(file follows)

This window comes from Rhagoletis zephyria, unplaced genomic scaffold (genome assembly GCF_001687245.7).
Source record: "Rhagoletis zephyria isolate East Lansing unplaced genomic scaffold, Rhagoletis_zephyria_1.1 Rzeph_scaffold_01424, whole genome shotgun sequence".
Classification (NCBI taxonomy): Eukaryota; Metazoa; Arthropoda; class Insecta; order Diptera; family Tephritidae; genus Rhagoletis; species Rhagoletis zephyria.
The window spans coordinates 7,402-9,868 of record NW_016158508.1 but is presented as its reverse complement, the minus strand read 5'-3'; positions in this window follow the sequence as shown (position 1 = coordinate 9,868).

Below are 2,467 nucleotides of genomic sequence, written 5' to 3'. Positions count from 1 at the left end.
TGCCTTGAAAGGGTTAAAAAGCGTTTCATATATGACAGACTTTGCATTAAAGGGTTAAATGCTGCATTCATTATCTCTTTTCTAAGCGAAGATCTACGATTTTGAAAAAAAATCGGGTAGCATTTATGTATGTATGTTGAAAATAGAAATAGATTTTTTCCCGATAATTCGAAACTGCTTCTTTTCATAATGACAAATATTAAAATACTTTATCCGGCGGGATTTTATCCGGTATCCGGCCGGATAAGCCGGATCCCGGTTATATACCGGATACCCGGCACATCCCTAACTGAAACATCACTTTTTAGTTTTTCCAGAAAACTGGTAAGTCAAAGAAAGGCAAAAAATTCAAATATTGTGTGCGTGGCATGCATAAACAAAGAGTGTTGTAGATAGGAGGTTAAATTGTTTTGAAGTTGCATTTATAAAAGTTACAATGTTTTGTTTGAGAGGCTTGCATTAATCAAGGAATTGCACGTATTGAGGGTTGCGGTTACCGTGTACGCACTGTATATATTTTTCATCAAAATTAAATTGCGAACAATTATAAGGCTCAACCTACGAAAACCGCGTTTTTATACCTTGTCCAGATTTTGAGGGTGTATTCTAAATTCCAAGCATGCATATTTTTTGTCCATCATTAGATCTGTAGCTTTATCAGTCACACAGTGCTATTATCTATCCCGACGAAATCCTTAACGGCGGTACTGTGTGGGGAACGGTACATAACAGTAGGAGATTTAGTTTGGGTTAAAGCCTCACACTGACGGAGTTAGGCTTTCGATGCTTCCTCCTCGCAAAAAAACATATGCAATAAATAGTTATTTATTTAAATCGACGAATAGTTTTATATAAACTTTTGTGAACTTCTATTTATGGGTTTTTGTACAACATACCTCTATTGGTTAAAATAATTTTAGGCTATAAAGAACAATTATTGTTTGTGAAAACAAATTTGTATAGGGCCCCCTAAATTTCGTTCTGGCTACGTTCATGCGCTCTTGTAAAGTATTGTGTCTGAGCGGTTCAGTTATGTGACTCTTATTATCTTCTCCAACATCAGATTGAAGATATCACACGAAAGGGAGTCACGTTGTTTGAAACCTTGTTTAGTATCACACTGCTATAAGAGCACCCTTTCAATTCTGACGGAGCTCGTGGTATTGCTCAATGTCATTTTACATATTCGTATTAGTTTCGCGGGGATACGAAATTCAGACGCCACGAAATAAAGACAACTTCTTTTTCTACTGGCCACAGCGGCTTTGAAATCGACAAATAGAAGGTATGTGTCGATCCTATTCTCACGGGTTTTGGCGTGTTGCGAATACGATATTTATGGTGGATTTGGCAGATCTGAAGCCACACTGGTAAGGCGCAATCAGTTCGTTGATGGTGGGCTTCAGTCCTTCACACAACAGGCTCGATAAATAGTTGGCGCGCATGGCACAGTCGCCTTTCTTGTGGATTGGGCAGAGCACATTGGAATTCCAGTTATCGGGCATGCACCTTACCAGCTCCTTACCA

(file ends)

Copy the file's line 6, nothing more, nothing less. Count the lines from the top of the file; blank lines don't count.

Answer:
TGCCTTGAAAGGGTTAAAAAGCGTTTCATATATGACAGACTTTGCATTAAAGGGTTAAATGCTGCATTCATTATCTCTTTTCTAAGCGAAGATCTACGATTTTGAAAAAAAATCGGGTAGCATTTATGTATGTATGTTGAAAATAGAAATAGATTTTTTCCCGATAATTCGAAACTGCTTCTTTTCATAATGACAAATATTAAAATACTTTATCCGGCGGGATTTTATCCGGTATCCGGCCGGATAAGCCGGATCCCGGTTATATACCGGATACCCGGCACATCCCTAACTGAAACATCACTTTTTAGTTTTTCCAGAAAACTGGTAAGTCAAAGAAAGGCAAAAAATTCAAATATTGTGTGCGTGGCATGCATAAACAAAGAGTGTTGTAGATAGGAGGTTAAATTGTTTTGAAGTTGCATTTATAAAAGTTACAATGTTTTGTTTGAGAGGCTTGCATTAATCAAGGAATTGCACGTATTGAGGGTTGCGGTTACCGTGTACGCACTGTATATATTTTTCATCAAAATTAAATTGCGAACAATTATAAGGCTCAACCTACGAAAACCGCGTTTTTATACCTTGTCCAGATTTTGAGGGTGTATTCTAAATTCCAAGCATGCATATTTTTTGTCCATCATTAGATCTGTAGCTTTATCAGTCACACAGTGCTATTATCTATCCCGACGAAATCCTTAACGGCGGTACTGTGTGGGGAACGGTACATAACAGTAGGAGATTTAGTTTGGGTTAAAGCCTCACACTGACGGAGTTAGGCTTTCGATGCTTCCTCCTCGCAAAAAAACATATGCAATAAATAGTTATTTATTTAAATCGACGAATAGTTTTATATAAACTTTTGTGAACTTCTATTTATGGGTTTTTGTACAACATACCTCTATTGGTTAAAATAATTTTAGGCTATAAAGAACAATTATTGTTTGTGAAAACAAATTTGTATAGGGCCCCCTAAATTTCGTTCTGGCTACGTTCATGCGCTCTTGTAAAGTATTGTGTCTGAGCGGTTCAGTTATGTGACTCTTATTATCTTCTCCAACATCAGATTGAAGATATCACACGAAAGGGAGTCACGTTGTTTGAAACCTTGTTTAGTATCACACTGCTATAAGAGCACCCTTTCAATTCTGACGGAGCTCGTGGTATTGCTCAATGTCATTTTACATATTCGTATTAGTTTCGCGGGGATACGAAATTCAGACGCCACGAAATAAAGACAACTTCTTTTTCTACTGGCCACAGCGGCTTTGAAATCGACAAATAGAAGGTATGTGTCGATCCTATTCTCACGGGTTTTGGCGTGTTGCGAATACGATATTTATGGTGGATTTGGCAGATCTGAAGCCACACTGGTAAGGCGCAATCAGTTCGTTGATGGTGGGCTTCAGTCCTTCACACAACAGGCTCGATAAATAGTTGGCGCGCATGGCACAGTCGCCTTTCTTGTGGATTGGGCAGAGCACATTGGAATTCCAGTTATCGGGCATGCACCTTACCAGCTCCTTACCA